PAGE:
The communiqué published Sunday night by the Republican government concerning that action in the region of Krawang has promptly had an effect, in contrast to press reports that could not induce the Service for Army Contacts to bestir itself. Yesterday we got an extensive report from this service and so we say: better late than never. This ’elucidatory report regarding the action in Krawang’ states that this region was comparatively quiet in the first few months after the Police Action. However gradually republican bands started to infiltrate which began well organized action and managed to get a coercive hold on the whole population of Krawang.

    When this organization deemed itself strong enough it began to engage in open resistance. Bridges, roads, rice mills were destroyed on a large scale. Tank traps were dug. Any one who did not fully cooperate risked being abducted and executed – a task for which special ‘executioners’ had been put in place. Twenty-eight decapitated corpses were found in the Tjitaroem dam near Balahar.

    A clerk of the Republican wedana was abducted and had to witness several executions. He managed to escape before it was his turn. One victim was not murdered ‘properly’ (the blow in the neck was not fatal) and could, after having been thrown in the kali as a corpse, save himself by swimming. He reported to the nearest Dutch post.

    Numerous decapitated corpses were also found in many kalis near the coast. These crimes became more frequent, and the sabotage and destruction more intense, so that forceful action was necessitated in the second week of December. When, on the ninth of December, the region was shut off, it was established that the kampong Rawagede was the centre of the activity of the bands.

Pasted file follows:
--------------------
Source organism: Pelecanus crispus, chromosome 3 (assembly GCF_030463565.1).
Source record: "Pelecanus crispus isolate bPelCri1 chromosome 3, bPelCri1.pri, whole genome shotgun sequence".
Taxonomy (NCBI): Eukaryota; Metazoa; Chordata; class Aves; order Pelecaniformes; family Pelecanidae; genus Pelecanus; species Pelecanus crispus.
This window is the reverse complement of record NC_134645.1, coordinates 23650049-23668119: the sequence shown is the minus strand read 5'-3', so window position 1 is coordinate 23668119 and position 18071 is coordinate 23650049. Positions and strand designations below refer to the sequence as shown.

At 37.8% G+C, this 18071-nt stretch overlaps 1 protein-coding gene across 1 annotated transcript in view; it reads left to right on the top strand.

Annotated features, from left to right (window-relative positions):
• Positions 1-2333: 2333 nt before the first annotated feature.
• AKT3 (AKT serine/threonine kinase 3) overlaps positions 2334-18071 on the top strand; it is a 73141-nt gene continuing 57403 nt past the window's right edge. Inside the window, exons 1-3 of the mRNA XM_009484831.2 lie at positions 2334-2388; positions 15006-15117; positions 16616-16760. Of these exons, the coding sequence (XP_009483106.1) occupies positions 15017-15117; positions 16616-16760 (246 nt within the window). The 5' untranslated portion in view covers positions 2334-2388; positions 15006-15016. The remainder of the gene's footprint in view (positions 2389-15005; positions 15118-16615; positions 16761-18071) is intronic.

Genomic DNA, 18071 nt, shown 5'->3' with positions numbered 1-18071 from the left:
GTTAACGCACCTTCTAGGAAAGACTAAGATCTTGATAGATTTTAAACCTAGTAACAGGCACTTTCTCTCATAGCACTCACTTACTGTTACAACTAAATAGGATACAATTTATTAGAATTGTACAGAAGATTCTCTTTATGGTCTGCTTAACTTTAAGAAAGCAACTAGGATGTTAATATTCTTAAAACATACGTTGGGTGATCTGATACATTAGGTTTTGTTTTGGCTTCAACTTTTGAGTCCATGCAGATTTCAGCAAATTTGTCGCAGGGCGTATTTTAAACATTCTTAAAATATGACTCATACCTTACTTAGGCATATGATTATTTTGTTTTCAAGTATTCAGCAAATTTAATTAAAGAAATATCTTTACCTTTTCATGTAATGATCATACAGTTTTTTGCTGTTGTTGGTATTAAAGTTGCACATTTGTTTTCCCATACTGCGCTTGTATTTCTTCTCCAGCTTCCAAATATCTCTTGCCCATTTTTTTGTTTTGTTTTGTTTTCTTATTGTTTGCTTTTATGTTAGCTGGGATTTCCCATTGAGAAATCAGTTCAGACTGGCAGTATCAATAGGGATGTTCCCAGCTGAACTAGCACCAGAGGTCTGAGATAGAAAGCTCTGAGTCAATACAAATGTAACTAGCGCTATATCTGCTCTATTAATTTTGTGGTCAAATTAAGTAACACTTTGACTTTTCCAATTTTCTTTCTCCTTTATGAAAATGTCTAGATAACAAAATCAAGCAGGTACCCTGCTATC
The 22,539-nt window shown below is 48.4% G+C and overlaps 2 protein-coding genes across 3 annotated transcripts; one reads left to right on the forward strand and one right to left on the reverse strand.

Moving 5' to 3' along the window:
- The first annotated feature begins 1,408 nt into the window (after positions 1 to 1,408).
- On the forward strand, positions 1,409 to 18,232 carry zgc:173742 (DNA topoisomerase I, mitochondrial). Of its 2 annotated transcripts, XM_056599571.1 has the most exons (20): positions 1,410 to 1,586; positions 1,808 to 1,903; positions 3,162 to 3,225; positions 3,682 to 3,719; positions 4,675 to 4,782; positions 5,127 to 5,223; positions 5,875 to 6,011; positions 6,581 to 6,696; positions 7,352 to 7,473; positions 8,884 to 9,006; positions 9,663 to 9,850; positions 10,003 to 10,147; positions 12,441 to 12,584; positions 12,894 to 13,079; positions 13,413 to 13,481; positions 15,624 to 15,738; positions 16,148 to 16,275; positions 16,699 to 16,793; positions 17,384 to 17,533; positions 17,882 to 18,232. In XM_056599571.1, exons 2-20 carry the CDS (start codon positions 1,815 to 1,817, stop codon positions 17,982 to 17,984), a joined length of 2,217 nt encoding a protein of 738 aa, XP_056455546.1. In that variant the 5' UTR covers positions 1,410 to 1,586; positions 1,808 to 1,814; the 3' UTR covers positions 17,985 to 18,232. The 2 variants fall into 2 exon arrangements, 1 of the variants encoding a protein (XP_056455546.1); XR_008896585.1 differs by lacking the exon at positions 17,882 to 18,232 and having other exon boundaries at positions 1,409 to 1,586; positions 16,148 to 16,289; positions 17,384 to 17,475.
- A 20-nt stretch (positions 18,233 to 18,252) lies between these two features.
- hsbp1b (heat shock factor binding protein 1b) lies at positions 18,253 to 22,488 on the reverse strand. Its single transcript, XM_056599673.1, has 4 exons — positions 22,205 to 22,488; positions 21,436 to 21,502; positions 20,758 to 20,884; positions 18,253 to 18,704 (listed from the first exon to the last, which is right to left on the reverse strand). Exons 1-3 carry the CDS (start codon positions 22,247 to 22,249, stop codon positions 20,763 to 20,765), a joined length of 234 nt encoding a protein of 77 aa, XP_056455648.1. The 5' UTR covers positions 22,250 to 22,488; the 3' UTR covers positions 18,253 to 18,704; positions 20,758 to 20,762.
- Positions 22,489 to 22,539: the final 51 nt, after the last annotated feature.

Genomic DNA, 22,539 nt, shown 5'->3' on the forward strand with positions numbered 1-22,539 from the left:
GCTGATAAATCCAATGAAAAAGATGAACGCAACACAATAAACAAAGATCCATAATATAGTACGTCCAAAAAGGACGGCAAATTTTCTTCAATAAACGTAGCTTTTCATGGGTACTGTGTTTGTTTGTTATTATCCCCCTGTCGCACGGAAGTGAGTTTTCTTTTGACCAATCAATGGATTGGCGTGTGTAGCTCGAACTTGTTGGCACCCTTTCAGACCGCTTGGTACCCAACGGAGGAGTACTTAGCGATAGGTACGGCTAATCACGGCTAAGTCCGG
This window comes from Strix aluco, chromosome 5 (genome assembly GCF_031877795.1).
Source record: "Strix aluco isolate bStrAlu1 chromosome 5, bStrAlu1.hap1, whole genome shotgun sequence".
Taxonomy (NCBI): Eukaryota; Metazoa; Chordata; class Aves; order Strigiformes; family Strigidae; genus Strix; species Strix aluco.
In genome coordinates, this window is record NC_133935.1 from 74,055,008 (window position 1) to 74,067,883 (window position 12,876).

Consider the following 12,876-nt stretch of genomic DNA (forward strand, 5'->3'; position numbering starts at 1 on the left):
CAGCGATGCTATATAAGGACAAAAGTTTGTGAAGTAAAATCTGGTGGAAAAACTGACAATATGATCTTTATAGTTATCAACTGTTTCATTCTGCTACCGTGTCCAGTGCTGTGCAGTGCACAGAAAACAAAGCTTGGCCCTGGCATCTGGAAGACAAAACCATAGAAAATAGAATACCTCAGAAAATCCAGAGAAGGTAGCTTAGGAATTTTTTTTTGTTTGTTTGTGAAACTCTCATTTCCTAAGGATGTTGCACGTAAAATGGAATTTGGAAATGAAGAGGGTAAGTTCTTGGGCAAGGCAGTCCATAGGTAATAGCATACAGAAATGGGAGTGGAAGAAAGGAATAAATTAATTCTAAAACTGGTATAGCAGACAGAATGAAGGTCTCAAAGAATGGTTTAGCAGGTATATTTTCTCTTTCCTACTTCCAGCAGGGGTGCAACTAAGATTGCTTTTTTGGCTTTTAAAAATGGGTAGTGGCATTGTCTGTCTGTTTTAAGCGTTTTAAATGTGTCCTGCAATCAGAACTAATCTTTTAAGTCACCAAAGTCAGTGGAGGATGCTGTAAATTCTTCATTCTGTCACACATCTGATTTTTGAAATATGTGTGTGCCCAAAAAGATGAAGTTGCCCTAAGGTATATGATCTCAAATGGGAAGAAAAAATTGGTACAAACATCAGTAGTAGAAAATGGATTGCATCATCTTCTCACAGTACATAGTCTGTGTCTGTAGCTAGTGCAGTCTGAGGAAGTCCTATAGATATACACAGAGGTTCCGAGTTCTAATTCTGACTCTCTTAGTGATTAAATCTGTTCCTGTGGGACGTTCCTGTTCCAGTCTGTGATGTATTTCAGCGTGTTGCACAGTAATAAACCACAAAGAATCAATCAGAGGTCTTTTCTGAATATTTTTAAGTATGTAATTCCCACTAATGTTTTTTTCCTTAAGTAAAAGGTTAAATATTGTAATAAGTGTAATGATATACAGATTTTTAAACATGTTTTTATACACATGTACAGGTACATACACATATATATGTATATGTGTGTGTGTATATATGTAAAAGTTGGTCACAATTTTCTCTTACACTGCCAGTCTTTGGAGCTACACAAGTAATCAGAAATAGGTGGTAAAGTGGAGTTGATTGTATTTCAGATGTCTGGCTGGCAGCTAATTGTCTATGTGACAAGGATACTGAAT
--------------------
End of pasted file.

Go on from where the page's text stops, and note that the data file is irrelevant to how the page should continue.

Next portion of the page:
Their members came in little groups of about ten out of the kampong and opened fire in several places. 150 of them were shot down and 9 were made prisoner, among who was an Indian, presumably a member of the International brigade. When houses in the kampong were searched republican stamps and membership cards of militant groups were found. The heaviest weapons used on the Dutch side in this action were 3-inch mortars.

    When the whole region around Krawang was shut down on the tenth of December a general search was begun. This led to a whole series of small-scale skirmishes with bands, in which they suffered small losses, generally about five men. This action is not fully finished yet. Its result is that the bands have been driven to the North. The region is now much quieter and the population is returning to the desas. It fears still, however, the revenge of the bands and the kampongs where Dutch troops are based are therefore filled to overcrowding.

    27th December

    Inquiry Krawang Affair?

    Reuter has learned from a Republican source that the Republican government has sent a letter to the Committee of Good Services with the request to put in place an inquiry into the events in Krawang in which, according to the Republic, through an action of the Dutch army 300 Indonesian citizens were killed and 200 wounded. “

    For good measure I compare this with part of a contemporary account by a local historian of Krawang called Sukarman, that appeared in an article by Deden Gunawan in detikNews of 13th August this year. Sukarman points to some specific military reasons for this action in this fragment. In the rest of his account he stresses however that the Dutch soldiers were scared of this particular kampong and that they had more than once set out to go there only to return halfway to base in Krawang, 25 kilometers from Rawagede. This could be part of proud kampong lore – on the other hand it seems to provide at least part of a motive for this war crime: fear.

    “Mengapa Belanda berbuat sekeji itu di Rawa Gede? Menurut Sukarman, peneliti sejarah Karawang saat ditemui detikcom, wilayah Rawa Gede merupakan tempat berkumpul sejumlah laskar pejuang yang ada di wilayah Bekasi dan Karawang. Bahkan sejumlah pejuang dari Cirebon maupun Yogyakarta kerap menjadikan desa tersebut sebagai tempat persinggahan.

    “Warga di Rawagede, terutama para juragan tanah di sana sangat terbuka terhadap para pejuang. Mereka rela memberikan makanan maupun tempat menginap bagi para pejuang. Jadi untuk urusan logistik para pejuang tidak merasa khawatir,” jelas Sukarman.